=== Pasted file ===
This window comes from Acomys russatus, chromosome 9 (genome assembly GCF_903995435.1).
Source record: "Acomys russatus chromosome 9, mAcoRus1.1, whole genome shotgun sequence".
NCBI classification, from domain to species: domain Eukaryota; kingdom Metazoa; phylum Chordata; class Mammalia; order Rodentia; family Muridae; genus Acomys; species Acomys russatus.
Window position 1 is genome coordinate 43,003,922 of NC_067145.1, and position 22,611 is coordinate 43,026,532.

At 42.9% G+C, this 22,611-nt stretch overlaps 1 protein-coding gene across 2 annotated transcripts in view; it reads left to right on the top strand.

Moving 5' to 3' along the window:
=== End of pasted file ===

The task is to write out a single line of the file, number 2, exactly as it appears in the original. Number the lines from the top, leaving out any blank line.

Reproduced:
Source record: "Acomys russatus chromosome 9, mAcoRus1.1, whole genome shotgun sequence".